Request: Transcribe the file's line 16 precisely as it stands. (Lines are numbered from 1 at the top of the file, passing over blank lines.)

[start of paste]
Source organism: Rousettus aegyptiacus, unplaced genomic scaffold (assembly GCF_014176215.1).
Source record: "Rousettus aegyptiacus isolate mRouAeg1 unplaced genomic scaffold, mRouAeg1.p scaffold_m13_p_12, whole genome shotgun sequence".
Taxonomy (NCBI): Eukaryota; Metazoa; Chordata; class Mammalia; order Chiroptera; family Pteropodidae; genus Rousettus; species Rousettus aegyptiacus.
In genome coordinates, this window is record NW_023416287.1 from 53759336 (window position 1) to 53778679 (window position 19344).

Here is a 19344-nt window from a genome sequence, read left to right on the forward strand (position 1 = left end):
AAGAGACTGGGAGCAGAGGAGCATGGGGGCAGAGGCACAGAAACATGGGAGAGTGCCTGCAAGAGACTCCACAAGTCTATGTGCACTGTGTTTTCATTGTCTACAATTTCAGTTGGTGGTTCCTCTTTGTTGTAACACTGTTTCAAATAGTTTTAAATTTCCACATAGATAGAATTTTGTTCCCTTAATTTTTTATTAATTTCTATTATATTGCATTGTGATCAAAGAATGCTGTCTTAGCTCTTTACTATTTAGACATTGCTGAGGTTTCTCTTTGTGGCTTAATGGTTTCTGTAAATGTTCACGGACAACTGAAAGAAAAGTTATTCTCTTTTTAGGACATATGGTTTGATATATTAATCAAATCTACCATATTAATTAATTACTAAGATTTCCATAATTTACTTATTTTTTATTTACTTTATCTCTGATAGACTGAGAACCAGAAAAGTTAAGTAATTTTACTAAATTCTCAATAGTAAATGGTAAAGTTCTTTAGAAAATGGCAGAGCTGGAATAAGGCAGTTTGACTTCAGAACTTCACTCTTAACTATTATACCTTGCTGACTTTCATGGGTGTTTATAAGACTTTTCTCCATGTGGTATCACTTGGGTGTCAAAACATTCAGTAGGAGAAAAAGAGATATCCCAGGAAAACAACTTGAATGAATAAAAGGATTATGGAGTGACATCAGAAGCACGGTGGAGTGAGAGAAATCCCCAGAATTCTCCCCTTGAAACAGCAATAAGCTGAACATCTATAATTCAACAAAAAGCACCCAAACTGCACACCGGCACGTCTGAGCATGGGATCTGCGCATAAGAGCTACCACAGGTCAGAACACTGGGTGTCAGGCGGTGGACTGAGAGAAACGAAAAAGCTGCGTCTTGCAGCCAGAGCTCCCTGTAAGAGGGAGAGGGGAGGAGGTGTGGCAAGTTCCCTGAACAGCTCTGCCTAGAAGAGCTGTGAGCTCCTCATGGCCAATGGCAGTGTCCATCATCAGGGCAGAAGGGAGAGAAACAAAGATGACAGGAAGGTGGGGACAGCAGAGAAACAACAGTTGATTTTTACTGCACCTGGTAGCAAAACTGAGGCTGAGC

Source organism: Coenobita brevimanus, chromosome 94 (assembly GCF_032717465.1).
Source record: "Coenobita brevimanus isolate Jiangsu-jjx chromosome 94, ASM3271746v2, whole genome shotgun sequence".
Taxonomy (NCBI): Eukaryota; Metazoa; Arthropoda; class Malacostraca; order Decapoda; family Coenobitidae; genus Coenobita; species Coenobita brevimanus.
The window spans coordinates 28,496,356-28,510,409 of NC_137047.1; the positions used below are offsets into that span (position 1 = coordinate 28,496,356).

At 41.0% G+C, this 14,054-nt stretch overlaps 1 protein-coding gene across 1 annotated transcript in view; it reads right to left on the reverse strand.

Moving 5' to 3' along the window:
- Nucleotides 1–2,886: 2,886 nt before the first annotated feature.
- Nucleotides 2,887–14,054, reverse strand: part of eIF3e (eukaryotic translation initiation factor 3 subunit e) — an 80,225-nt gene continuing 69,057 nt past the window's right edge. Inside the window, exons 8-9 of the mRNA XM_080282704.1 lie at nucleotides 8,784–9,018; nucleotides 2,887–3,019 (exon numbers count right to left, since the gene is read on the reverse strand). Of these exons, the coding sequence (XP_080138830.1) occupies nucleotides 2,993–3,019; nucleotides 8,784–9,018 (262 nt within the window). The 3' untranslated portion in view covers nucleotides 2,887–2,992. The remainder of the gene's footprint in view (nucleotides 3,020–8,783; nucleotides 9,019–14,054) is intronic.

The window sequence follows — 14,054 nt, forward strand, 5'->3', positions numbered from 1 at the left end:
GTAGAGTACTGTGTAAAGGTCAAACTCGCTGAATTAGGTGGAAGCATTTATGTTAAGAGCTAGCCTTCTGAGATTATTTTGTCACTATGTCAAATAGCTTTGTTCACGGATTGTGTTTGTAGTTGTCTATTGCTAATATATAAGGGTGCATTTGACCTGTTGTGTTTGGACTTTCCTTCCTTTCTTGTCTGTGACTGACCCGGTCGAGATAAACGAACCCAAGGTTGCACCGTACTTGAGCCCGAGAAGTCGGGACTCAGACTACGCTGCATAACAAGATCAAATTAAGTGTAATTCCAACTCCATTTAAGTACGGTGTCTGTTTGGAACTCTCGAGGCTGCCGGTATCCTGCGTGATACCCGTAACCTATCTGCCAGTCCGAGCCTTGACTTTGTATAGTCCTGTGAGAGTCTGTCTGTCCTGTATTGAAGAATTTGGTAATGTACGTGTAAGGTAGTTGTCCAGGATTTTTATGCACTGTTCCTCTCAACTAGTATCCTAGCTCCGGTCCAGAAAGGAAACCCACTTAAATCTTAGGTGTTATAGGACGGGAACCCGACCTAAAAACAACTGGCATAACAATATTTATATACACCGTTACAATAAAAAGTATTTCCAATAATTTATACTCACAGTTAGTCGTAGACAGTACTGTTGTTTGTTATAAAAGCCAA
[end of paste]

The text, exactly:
GTAGAGTACTGTGTAAAGGTCAAACTCGCTGAATTAGGTGGAAGCATTTATGTTAAGAGCTAGCCTTCTGAGATTATTTTGTCACTATGTCAAATAGCTTTGTTCACGGATTGTGTTTGTAGTTGTCTATTGCTAATATATAAGGGTGCATTTGACCTGTTGTGTTTGGACTTTCCTTCCTTTCTTGTCTGTGACTGACCCGGTCGAGATAAACGAACCCAAGGTTGCACCGTACTTGAGCCCGAGAAGTCGGGACTCAGACTACGCTGCATAACAAGATCAAATTAAGTGTAATTCCAACTCCATTTAAGTACGGTGTCTGTTTGGAACTCTCGAGGCTGCCGGTATCCTGCGTGATACCCGTAACCTATCTGCCAGTCCGAGCCTTGACTTTGTATAGTCCTGTGAGAGTCTGTCTGTCCTGTATTGAAGAATTTGGTAATGTACGTGTAAGGTAGTTGTCCAGGATTTTTATGCACTGTTCCTCTCAACTAGTATCCTAGCTCCGGTCCAGAAAGGAAACCCACTTAAATCTTAGGTGTTATAGGACGGGAACCCGACCTAAAAACAACTGGCATAACAATATTTATATACACCGTTACAATAAAAAGTATTTCCAATAATTTATACTCACAGTTAGTCGTAGACAGTACTGTTGTTTGTTATAAAAGCCAA